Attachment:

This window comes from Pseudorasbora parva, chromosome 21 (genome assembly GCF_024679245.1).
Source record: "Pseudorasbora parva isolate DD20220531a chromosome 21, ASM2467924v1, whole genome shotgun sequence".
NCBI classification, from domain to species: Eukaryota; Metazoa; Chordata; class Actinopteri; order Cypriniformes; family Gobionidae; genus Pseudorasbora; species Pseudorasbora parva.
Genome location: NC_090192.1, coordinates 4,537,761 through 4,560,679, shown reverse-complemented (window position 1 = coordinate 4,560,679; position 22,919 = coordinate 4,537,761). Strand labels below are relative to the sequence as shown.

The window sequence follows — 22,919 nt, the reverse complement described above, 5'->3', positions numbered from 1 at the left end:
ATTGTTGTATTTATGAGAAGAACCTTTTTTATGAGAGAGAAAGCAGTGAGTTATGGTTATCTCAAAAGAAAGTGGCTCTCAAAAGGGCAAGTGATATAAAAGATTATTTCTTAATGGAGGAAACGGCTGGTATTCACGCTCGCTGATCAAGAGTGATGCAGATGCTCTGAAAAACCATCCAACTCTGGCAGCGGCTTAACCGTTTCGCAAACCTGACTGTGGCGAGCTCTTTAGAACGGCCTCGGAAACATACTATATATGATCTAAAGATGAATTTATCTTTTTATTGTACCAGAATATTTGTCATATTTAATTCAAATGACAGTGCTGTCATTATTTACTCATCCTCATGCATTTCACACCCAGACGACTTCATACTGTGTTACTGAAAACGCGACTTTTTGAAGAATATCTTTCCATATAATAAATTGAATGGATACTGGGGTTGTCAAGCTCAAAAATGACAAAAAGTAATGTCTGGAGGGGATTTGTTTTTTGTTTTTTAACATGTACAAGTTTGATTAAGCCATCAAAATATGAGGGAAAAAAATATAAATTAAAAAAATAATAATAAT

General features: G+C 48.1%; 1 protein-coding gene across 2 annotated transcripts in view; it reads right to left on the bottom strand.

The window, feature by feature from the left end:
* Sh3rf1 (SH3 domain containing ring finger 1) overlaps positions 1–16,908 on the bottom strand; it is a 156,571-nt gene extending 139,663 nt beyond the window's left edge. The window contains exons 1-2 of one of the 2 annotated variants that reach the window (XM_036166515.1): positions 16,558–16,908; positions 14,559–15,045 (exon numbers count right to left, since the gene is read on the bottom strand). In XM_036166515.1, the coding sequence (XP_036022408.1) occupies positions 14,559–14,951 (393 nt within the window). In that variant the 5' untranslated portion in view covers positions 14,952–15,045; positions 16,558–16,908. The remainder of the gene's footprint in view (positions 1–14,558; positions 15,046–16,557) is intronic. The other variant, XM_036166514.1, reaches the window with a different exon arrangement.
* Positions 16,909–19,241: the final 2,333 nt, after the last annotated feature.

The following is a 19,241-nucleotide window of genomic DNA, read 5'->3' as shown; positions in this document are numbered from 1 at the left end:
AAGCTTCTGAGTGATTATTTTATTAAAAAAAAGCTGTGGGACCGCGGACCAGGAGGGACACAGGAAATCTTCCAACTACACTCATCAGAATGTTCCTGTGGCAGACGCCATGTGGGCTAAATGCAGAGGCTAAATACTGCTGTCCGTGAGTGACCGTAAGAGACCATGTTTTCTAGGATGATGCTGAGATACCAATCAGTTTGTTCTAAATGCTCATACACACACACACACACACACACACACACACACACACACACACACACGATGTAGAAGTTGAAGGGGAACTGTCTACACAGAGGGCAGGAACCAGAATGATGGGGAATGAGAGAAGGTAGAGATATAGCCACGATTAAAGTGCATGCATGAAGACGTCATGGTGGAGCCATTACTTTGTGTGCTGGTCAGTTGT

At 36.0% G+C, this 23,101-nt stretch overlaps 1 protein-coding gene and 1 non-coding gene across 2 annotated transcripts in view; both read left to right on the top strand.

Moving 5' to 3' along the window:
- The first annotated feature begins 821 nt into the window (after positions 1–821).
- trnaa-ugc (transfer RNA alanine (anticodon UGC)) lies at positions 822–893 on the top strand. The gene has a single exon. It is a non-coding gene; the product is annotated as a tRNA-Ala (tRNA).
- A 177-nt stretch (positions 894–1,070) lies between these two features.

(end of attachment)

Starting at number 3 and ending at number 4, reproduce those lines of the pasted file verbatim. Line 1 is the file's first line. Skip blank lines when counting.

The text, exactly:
NCBI classification, from domain to species: Eukaryota; Metazoa; Chordata; class Actinopteri; order Cypriniformes; family Gobionidae; genus Pseudorasbora; species Pseudorasbora parva.
Genome location: NC_090192.1, coordinates 4,537,761 through 4,560,679, shown reverse-complemented (window position 1 = coordinate 4,560,679; position 22,919 = coordinate 4,537,761). Strand labels below are relative to the sequence as shown.